I eventually decided to take a middle-ground approach that doesn’t require me to pretend like I know all of the possible meanings of all of the phrases in the Book of Mormon, but still lets me produce a very complete, viable model. My first step was to go through the entire text of the Book of Mormon and, instead of creating long lists of relevant verses like you find on the websites of other models, I made a shortened narrative of the Book of Mormon almost entirely by copying and pasting in every word or phrase that related to geography along with a very minimal amount of other verses to keep the general storyline of the Book of Mormon flowing. The result is a relatively short Book of Mormon narrative which comes entirely from the text of the Book of Mormon itself with no commentary of my own. Sometimes I would need to inject a conjunction or word or short phrase in order for it to still read like a story. All such injections are clearly [bracketed] in the narrative document.
Utilizing that document, the next step in publishing my model was to use Google Earth in a way that I think is kind of unique. I didn’t just put place-markers on the map for all of the model’s locations. I took each phrase from my narrative document and showed each phrase as an individual scene in Google Earth, each with its relevant place-markers but also with arrows showing travel routes, etc.. I took screenshots of each of these scenes and published them all, along with the narrative document and the raw Google Earth file, so that people can explore each scene for themselves. By presenting my model in this fashion, I don’t need to produce massive volumes of interpretations of every scriptural reference. The reader can follow along and judge for themselves if what I present represents a reasonable reading of the text.
Of course, the model itself is more understandable with supporting scientific material so I have a lot of other information on the website, and I continue to work to add that type of content.
I stay in touch with the guys over at achoiceland.com, but my efforts to collaborate with them often seem to stall. Most of their work is related to convincing the LDS academic community to look in the general direction of Baja rather than Meso-America or other proposed Book of Mormon settings. They have informed me that responding to critical feedback regarding the content within their model is not high on their priority list just yet, but I hold out hope that we will collaborate more and more as time goes on.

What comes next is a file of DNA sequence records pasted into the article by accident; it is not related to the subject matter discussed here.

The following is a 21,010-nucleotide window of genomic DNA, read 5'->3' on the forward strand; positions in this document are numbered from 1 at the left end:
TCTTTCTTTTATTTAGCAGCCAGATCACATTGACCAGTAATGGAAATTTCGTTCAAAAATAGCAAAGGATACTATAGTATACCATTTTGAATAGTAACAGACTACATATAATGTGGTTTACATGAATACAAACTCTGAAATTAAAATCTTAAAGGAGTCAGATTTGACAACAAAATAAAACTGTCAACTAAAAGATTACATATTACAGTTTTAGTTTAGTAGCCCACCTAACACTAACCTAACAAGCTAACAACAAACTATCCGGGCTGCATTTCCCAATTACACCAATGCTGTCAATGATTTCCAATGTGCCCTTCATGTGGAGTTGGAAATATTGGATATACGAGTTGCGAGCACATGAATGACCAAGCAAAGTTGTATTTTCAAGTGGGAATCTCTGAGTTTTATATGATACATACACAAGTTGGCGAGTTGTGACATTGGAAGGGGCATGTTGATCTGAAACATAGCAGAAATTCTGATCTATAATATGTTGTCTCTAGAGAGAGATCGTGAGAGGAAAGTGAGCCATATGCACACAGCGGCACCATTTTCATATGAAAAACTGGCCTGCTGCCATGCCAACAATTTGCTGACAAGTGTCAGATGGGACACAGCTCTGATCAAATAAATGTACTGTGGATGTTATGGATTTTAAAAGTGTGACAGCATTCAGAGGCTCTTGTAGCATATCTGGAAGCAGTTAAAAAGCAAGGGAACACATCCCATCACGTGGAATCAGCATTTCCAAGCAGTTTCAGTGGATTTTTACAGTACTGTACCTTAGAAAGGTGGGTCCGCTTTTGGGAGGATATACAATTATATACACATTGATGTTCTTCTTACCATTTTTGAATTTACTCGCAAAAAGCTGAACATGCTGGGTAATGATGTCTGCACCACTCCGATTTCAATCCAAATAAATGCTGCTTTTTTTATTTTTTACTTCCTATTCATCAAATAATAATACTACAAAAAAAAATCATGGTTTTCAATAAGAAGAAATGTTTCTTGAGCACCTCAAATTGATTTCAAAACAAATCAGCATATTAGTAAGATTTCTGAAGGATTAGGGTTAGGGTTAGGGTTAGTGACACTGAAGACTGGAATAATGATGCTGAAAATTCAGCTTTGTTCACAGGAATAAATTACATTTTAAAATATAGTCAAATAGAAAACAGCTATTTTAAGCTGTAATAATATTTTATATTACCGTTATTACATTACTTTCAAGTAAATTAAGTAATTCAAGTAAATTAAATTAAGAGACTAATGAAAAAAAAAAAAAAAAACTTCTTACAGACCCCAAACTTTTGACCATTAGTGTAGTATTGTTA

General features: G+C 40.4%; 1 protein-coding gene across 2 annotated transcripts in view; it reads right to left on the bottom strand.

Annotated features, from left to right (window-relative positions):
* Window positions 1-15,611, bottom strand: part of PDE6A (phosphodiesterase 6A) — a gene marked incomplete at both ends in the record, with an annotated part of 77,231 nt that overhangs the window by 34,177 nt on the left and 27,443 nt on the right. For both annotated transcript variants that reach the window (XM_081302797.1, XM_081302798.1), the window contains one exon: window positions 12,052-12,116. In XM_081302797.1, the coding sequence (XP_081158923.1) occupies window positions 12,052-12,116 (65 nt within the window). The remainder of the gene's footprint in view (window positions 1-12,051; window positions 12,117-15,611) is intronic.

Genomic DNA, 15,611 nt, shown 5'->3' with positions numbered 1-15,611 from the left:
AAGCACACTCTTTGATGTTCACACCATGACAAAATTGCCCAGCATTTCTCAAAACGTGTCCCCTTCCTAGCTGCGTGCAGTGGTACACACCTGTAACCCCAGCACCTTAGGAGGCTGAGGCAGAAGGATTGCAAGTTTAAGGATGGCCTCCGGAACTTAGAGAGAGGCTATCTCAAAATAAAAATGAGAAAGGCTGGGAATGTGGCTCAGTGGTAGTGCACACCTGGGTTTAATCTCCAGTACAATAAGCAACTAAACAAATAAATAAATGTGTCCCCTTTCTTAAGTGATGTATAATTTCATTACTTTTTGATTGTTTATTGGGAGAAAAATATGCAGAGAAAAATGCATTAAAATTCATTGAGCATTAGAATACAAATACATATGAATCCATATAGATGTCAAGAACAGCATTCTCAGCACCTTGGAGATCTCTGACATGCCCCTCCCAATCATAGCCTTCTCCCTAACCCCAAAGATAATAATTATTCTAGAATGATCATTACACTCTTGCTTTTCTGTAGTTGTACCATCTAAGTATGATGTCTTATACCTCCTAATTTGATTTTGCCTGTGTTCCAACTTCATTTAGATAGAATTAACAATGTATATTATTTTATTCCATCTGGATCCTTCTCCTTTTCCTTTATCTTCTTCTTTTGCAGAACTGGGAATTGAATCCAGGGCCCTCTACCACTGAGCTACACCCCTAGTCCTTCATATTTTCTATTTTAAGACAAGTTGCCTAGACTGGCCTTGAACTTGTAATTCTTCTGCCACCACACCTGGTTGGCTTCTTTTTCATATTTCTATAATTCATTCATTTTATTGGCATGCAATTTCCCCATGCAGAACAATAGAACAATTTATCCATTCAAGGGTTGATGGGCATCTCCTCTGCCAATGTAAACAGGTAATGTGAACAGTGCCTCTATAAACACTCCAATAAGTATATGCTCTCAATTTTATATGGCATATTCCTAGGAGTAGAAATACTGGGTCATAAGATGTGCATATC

A brief way to explain the differences between the two Baja models would be to say that my model:
- Is significantly larger in geographical scope.
- Actively includes areas beyond the peninsula itself.
- Places most Jaredite lands at much greater distances to most Nephite lands.
- Largely disagrees with theirs regarding the book’s use of the word “wilderness”.
- Largely disagrees with theirs regarding the location of city of Nephi and surrounding areas (although I’m not entirely sure that I’m right and they’re wrong on this point.)
- Largely agrees with theirs regarding the general location of Zarahemla and the river Sidon.
- Significantly disagrees with theirs regarding the “land of many waters, rivers, and fountains” in the land Northward.
- Identifies a precise hill as the Hill Cumorah where the Nephite and Jaredite civilizations came to a violent end (not to be confused with the hill we currently call Cumorah where Moroni burried the plates in upstate New York).
There are many other differences, but that list is a good start.
Thanks for reading!
For feedback regarding this model or this website, please use the form on the Contact Us page of the website.